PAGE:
The first film remains a towering achievement, brilliantly cast and conceived. The entry of Michael Corleone into the family business, the transition of power from his father, the ruthless dispatch of his enemies--all this is told with an assurance that is breathtaking to behold. And it turned out to be merely prologue; two years later The Godfather, Part II balanced Michael's ever-greater acquisition of power and influence during the fall of Cuba with the story of his father's own youthful rise from immigrant slums. The stakes were higher, the story's construction more elaborate and the isolated despair at the end wholly earned. (Has there ever been a cinematic performance greater than Al Pacino's Michael, so smart and ambitious, marching through the years into what he knows is his own doom with eyes open and hungry?) The Godfather, Part III was mostly written off as an attempted cash-in but it is a wholly worthy conclusion, less slow than autumnally patient and almost merciless in the way it brings Michael's past sins crashing down around him even as he tries to redeem himself. --Bruce Reid, Amazon.com
On the DVD: Contained in a tasteful slipcase, the three movies come individually packaged, with the second instalment spread across two discs. The anamorphic transfers are acceptable without being spectacular, with Part 3 looking best of all. Francis Ford Coppola--obviously a DVD fan--provides an exhaustive and enthusiastic commentary for all three movies, although awkwardly these have to be accessed from the Set Up menu. The fifth bonus disc is a real goldmine: the major feature is a 70-minute documentary covering all three productions, which includes fascinating early screen-test footage. There's also a 1971 making-of featurette about the first instalment, plus several shorter pieces with Coppola, Mario Puzo and others talking about specific aspects of the series, including a treasurable recording of composer Nino Rota performing the famous theme. Another section contains all the Oscar-acceptance speeches and Coppola's introduction to the TV edit, plus a whole raft of additional scenes that were inserted in the 1977 re-edited version. Text pieces include a chronology, a Corleone family tree and biographies of cast and crew. Overall, this is a handsome and valuable package that does justice to these wonderful movies. --Mark Walker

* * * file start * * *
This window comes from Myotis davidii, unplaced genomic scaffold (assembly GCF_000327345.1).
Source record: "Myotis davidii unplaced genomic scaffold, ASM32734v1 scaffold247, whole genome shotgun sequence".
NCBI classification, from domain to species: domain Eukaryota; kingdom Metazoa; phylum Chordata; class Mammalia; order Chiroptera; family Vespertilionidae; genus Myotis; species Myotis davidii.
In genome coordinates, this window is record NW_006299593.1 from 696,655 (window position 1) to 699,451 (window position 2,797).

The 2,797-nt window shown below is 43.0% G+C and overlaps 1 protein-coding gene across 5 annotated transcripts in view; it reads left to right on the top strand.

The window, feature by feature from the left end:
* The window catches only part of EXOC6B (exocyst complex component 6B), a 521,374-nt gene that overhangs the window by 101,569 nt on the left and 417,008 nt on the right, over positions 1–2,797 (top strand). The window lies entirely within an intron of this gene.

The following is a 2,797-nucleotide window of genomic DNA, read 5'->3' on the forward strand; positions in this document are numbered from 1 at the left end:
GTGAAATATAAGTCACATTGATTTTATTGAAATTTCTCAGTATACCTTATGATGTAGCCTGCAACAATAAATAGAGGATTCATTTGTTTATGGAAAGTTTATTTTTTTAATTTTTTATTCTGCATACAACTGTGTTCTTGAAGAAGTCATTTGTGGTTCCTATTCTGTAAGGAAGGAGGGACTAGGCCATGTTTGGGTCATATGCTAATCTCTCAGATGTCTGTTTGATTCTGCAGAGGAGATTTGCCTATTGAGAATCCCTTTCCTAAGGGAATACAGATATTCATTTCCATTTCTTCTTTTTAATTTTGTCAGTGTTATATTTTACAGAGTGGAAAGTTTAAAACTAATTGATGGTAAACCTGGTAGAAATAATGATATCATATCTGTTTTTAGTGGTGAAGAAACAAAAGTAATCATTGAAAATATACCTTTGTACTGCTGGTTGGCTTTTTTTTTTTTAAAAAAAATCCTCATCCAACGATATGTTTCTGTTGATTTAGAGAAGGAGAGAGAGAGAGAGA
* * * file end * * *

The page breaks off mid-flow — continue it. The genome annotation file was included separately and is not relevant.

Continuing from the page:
Five-disc Box Set
Commentary by director Francis Ford Coppola
"The Godfather Family: A Look Inside" Making Of (73 min.) plus original 1971 featurette
Deleted Footage, including the additional scenes originally contained in the re-edited 1977 "The Godfather Saga"
"Francis Coppola's Notebook"
Production Stills and storyboards
Segments on Gordon Willis' cinematography, Nino Rota and Carmine Coppola's music, Francis Ford Coppola, Locations and Mario Puzo's screenplays
Corleone family tree
Academy Award acceptance speeches
Widescreen anamorphic format
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